French songwriter Arno Sojo has some form playing and singing in a number of bands over the past ten years. Most notably with his own band Sojo Glider, which led to three albums, and some interesting collaborations. Sweet Gum Tree is a solo album and here he’s decided to go down a decidedly laidback, broadly acoustic route.

Redhead opens the album and it’s a pointer to what the rest is like: a deceptively simple and sparse construction, with neatly folded in strings. (The album is at times heavily orchestrated but never sounds out of place or shunted in.) The song drifts along on bobbing piano riff that is very pleasant. New Rays’ intro for a moment brings to mind Iron Maiden’s Run to the Hills, though this is very soon dispelled with the song actually having distinctly proggy feel to it.

Elsewhere, Bird of Passage featuring Isobel Campbell, and the short, jaunty Chew Up Spit Out stand out. The album lulls at times as it ambles into long beaches, blue skies and hammock mode. But he does pull of a trick with Grateful as Fire, abruptly darkening the tone halfway through. The album finishes strongly with the oddly Twin Peaksish November Daughter and Breathtaker in which Sojo goes for it with a lengthy sophisticated, song of changing moods; lushly orchestrated to start then deftly changing direction to little more than a drum and guitar as it gently peters out on the strings.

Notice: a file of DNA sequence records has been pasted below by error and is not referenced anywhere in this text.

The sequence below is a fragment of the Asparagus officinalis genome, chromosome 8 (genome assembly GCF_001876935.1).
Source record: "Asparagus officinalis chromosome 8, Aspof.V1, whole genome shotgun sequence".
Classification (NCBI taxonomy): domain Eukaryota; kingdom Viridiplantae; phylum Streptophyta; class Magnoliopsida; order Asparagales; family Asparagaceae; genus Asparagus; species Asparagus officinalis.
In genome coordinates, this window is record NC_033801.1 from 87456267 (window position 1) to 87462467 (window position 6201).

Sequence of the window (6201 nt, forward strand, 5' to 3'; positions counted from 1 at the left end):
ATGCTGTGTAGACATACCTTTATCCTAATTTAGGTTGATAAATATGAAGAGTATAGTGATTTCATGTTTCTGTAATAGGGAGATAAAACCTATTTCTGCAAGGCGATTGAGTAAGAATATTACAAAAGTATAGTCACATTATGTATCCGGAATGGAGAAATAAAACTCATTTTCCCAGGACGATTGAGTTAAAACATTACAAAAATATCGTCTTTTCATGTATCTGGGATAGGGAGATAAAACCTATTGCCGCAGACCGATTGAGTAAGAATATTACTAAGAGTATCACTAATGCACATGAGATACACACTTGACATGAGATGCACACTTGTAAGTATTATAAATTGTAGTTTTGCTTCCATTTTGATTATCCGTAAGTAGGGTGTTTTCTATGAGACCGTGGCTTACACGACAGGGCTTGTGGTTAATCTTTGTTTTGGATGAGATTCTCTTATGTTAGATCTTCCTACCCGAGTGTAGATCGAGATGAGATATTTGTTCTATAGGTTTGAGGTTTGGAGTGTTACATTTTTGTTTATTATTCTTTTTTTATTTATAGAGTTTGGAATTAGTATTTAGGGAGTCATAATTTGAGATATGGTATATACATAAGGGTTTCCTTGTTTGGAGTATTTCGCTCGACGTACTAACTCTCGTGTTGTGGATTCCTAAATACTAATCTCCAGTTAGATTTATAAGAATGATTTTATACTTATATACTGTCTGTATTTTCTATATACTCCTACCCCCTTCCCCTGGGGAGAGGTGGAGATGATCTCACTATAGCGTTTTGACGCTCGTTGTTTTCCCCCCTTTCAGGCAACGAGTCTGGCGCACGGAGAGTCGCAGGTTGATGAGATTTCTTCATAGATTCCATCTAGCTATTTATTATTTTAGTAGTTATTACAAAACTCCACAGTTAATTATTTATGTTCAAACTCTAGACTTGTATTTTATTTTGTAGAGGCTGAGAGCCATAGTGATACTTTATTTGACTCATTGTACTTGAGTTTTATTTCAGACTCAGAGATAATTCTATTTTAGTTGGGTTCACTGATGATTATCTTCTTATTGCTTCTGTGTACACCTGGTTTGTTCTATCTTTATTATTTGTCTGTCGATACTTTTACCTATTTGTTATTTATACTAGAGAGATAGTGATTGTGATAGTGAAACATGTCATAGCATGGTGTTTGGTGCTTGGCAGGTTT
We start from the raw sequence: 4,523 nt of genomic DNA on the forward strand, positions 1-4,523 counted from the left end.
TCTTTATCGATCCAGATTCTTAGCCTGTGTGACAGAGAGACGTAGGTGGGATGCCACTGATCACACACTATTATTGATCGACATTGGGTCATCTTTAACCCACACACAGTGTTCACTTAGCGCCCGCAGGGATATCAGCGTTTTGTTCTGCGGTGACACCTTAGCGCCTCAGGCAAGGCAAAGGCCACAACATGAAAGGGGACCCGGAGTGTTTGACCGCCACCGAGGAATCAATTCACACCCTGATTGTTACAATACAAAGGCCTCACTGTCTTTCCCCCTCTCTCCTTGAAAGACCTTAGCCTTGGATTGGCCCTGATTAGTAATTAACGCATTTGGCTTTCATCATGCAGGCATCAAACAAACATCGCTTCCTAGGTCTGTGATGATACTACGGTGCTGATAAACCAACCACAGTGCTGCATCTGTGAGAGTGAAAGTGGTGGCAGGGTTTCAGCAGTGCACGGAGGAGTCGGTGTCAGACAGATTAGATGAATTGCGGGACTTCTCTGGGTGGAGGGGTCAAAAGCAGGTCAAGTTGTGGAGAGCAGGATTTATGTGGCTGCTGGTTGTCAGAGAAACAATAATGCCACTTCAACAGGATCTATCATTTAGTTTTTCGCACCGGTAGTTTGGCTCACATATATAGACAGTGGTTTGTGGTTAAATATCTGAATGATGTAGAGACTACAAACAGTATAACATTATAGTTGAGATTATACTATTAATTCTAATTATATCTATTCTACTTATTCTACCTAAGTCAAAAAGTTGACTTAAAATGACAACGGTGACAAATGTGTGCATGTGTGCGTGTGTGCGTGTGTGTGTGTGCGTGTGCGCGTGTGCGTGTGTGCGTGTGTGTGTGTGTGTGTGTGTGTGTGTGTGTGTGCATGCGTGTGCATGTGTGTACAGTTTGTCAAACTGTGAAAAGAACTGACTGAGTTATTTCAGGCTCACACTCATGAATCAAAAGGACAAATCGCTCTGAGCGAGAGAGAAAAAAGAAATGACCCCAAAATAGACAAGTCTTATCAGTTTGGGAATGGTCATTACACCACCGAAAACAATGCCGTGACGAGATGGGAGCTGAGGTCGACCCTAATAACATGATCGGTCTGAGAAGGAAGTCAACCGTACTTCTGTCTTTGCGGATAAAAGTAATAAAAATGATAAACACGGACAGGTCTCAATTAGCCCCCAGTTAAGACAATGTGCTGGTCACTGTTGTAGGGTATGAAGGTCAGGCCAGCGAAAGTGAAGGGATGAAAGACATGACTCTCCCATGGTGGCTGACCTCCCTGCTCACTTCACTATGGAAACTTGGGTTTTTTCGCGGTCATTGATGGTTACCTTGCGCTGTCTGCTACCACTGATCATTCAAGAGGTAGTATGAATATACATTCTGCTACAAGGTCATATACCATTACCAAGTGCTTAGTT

It’s an easy album to put on and get lost in, if you are in right mood. There’s nothing to really jar the listener being a sort of comfort blanket of an album, if you let it take over. It’s also an album that one could put on, easily forget about and decide the ironing needs to be done. Handle with care.